However, a compromise will surely be reached, with several players on Real's books clearly surplus to requirements and worth a few quid to an interested suitor. The problem is who is interested, and in whom? No firm offers have been received for Gonzalo Higuain or want-away Fabio Coentrao; the brooding Pepe has been overlooked so far; Kaka looks set to be given a final chance to resurrect his Real career; and nobody has been banging on the door for the lethargic Angel di Maria. Real currently has the maximum number of first-team players permitted by the LFP, so sales will be required before additions can be made.

Which is why the transfer of Jose Callejon to Napoli makes no sense at all. The Andalusia speed merchant was a trusted employee of the previous regime who lacked the pure exuberance of Di Maria but at least put in a shift when played and chipped in with some very useful performances. If the thinking at Real is to bring in young players to push the established stars to greater effort -- something that was severely lacking at times last season -- the sale of Callejon is unlikely to light a fire up Di Maria's backside as the addition of Carvajal will in the desperately out-of-sorts Alvaro Arbeloa. Isco will give Kaka, Luka Modric and Mesut Ozil food for thought, but whether or not he will automatically demote either of the latter two to the bench is open to question.

- Napoli seal Callejon signing

Real has been linked with some big-name players, with some of the more excitable pro-Madrid press claiming that the Ricardo Cavalho-vacated No. 11 shirt is being reserved for Gareth Bale, but the question presents itself: What does Real actually require in this transfer window?

The defense is adequately stocked; holding midfield boasts three candidates with Casemiro's promotion and probably four in due course; attacking midfield is over-staffed already; and three strikers is probably enough. Certainly Edinson Cavani or someone of his caliber would shift a few shirts, but Higuain was more lethal last season in terms of accuracy and conversion rate while Benzema, a Perez fetish, will be going nowhere.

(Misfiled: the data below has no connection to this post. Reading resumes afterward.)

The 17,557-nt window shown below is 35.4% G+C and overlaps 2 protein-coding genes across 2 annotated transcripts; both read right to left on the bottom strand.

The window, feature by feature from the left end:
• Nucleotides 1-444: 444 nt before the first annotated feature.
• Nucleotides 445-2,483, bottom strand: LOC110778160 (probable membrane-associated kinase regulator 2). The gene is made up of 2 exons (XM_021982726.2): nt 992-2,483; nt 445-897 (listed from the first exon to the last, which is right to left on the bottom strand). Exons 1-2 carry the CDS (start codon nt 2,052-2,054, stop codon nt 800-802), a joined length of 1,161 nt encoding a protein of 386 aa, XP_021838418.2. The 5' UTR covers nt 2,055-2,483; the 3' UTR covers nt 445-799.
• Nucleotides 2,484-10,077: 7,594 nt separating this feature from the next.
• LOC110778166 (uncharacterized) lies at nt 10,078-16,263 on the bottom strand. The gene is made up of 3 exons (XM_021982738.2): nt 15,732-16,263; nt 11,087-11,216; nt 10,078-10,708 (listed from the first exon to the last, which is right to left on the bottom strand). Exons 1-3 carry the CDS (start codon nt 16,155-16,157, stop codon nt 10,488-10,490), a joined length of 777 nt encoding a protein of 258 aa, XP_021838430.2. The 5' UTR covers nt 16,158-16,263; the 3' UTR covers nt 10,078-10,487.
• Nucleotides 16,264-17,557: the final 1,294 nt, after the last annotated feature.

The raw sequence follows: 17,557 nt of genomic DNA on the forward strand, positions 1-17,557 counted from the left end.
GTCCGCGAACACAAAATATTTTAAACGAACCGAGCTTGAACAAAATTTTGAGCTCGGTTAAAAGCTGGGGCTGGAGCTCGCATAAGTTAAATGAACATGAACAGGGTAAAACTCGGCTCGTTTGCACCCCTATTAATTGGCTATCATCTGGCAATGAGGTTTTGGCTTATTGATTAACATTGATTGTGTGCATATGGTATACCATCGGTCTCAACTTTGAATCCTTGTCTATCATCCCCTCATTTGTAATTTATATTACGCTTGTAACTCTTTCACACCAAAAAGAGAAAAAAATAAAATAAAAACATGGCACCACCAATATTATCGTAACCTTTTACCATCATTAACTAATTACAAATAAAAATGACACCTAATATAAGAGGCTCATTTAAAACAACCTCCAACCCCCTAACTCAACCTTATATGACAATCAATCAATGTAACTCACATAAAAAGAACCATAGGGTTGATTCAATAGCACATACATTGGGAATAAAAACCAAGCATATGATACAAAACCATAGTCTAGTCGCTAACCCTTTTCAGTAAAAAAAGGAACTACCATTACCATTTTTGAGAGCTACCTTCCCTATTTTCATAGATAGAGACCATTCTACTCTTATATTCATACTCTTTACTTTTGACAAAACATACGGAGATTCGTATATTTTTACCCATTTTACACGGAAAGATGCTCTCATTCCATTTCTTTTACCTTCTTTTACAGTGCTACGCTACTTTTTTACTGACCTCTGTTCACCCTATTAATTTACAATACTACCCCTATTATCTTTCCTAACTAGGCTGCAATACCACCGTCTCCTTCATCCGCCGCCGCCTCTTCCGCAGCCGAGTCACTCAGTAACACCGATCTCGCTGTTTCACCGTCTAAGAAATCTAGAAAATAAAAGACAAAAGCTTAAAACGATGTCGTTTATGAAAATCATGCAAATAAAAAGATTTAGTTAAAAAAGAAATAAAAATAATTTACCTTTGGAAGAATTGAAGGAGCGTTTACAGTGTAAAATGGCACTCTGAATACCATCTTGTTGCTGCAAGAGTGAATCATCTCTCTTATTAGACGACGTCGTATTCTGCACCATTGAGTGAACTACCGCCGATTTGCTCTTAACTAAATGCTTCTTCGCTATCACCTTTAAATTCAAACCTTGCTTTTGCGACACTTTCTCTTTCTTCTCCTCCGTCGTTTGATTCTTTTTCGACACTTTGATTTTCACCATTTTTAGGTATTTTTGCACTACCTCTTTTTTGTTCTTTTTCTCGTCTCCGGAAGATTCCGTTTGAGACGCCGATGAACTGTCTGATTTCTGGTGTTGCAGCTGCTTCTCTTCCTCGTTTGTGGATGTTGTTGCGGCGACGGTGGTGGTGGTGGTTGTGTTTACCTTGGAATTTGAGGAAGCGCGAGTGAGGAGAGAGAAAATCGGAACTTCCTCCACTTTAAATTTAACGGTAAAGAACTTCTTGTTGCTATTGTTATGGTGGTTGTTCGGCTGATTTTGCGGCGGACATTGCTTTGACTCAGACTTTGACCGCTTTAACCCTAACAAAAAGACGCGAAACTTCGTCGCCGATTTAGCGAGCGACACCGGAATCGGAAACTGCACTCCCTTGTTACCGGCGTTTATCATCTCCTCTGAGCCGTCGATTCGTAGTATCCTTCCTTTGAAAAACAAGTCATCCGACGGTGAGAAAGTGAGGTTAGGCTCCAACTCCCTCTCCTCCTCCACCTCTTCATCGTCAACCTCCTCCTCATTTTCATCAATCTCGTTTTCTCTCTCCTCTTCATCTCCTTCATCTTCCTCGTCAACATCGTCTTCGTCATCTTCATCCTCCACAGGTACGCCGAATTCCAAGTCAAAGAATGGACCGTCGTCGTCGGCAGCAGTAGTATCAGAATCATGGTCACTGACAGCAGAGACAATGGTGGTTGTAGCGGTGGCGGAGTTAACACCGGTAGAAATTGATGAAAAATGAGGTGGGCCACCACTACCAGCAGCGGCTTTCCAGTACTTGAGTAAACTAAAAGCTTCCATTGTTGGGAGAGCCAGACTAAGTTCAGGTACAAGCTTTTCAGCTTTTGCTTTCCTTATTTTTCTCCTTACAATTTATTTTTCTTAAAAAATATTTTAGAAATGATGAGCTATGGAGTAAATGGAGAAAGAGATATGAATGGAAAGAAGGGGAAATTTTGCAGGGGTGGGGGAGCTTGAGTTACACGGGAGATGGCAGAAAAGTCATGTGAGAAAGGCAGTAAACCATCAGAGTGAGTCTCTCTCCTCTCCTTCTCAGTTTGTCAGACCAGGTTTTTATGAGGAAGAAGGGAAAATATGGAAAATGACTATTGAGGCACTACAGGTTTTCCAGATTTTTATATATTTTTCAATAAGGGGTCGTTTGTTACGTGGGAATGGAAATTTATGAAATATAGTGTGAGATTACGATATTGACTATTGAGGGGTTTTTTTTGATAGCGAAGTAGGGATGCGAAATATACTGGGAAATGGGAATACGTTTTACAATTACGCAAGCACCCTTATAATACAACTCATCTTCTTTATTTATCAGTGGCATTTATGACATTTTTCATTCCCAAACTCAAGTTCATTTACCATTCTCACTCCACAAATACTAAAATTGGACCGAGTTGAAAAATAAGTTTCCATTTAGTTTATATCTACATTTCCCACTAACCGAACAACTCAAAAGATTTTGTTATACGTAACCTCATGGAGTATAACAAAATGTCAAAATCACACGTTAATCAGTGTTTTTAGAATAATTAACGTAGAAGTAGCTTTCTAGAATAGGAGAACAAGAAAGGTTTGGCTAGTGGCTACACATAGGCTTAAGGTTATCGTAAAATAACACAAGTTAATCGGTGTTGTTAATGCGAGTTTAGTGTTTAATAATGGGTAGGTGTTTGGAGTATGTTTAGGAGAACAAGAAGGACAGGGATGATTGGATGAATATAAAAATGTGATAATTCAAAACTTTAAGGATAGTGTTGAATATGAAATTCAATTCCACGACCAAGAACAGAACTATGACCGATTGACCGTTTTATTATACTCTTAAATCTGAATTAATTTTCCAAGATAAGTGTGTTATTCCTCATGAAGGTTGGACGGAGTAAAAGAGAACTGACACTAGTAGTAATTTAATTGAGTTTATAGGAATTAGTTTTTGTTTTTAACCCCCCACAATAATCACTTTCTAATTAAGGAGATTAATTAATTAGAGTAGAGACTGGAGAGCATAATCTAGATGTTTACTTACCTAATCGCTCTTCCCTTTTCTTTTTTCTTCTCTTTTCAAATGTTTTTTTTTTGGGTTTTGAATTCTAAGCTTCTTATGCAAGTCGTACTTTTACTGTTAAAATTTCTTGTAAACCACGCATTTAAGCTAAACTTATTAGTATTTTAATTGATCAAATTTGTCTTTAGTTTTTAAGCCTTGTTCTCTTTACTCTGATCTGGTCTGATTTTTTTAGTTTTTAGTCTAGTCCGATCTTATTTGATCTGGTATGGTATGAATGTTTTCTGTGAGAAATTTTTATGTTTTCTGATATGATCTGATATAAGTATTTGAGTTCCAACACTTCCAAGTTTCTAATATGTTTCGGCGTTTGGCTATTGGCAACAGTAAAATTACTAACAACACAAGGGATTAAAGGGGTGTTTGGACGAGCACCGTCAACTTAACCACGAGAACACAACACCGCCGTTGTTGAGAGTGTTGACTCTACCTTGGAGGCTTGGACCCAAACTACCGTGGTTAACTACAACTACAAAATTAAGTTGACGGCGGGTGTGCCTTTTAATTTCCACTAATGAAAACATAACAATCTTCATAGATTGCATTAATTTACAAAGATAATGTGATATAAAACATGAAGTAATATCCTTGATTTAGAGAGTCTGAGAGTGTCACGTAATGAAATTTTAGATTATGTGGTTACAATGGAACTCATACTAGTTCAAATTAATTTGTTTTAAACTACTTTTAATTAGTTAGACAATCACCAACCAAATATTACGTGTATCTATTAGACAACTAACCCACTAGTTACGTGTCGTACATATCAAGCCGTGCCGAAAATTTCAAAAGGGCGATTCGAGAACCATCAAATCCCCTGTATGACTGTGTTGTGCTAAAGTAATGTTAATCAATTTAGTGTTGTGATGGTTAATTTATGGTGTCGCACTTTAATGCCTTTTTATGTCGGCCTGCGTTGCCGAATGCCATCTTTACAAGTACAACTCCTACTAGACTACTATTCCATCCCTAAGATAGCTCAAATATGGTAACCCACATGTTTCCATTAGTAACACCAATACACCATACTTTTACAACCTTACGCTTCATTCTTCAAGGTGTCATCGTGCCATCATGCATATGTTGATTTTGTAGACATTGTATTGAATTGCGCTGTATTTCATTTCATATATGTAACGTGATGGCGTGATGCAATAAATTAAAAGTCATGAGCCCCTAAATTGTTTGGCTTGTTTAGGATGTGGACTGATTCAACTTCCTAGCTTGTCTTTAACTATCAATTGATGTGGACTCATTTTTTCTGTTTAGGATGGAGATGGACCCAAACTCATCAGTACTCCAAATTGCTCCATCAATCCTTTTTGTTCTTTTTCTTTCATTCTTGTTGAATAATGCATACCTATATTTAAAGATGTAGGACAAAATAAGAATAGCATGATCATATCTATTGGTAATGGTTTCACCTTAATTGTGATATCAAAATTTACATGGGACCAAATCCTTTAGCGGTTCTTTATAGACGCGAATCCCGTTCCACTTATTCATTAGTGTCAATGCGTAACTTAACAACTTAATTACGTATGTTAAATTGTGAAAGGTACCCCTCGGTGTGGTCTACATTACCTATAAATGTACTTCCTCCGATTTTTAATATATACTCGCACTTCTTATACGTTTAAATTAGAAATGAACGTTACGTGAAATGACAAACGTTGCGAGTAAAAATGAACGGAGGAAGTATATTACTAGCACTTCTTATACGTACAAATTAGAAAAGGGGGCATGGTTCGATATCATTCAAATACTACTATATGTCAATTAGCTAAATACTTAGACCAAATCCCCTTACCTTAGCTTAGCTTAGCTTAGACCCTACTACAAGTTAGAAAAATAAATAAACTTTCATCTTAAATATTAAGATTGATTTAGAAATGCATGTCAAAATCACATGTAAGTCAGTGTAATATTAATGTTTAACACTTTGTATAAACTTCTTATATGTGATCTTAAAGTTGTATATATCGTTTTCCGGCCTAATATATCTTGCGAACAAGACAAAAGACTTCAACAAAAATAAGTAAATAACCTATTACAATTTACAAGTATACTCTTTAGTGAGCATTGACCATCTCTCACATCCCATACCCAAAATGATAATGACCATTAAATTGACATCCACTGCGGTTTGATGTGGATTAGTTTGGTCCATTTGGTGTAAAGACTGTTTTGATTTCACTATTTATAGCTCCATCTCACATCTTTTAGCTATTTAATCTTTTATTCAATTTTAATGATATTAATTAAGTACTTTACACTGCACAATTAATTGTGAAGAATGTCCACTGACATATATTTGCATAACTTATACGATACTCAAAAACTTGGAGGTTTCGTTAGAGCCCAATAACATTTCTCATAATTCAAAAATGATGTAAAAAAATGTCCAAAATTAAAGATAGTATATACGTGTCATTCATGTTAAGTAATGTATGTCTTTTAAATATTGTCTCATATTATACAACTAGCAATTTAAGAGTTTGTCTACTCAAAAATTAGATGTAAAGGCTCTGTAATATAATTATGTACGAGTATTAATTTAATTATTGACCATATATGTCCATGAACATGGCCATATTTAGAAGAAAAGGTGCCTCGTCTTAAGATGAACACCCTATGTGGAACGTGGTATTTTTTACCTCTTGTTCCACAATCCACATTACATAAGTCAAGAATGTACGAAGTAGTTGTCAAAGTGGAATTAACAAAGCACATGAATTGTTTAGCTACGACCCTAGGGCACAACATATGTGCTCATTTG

Pablo Blazquez Dominguez/Getty ImagesA lack of 'Galactico' signings this summer hints that Florentino Perez's modus operandi is changing.

Ancelotti was brought in primarily to get the best out of a squad that is already worth upwards of a cool half billion euros. Perez may yet have the sort of transfer up his sleeve that will emulate the heady days of the Galacticos 1.0 and 2.0, but it's equally possible that he sees little need to stump up multiple multimillion fees this summer, instead focusing on a more long-term approach than he is generally associated with. And frankly, it might be the best idea he has had in his three stints at the helm of the club.

Domestically, Barcelona is Real's only genuine rival and there is no guarantee -- as Johan Cruyff, a man who knows a little about football but rather less about diplomacy, pointed out -- that Lionel Messi and Neymar will function in the same team, especially taking into account the Argentinean's love of ceding the limelight.

In Europe, only Bayern and Barsa boast a better recent record. Manchester United is incognito after the retirement of Sir Alex Ferguson and the wiles of Jose Mourinho at Chelsea may take more than a season to take full effect; the Portuguese has consistently stated Season 2 is always his most productive. Meanwhile, Real is certainly no weaker than last year and has introduced young blood to remind established players that nothing is permanent, and much less so under a fastidious new coach with no national ties to influence his thought processes.

It could be a profitable season for Real on the pitch as things stand; and how much more satisfying in the age of massive expenditure for instant success would it be for all concerned if it's achieved on the club's current transfer outlay of about a third of a certain Welsh winger?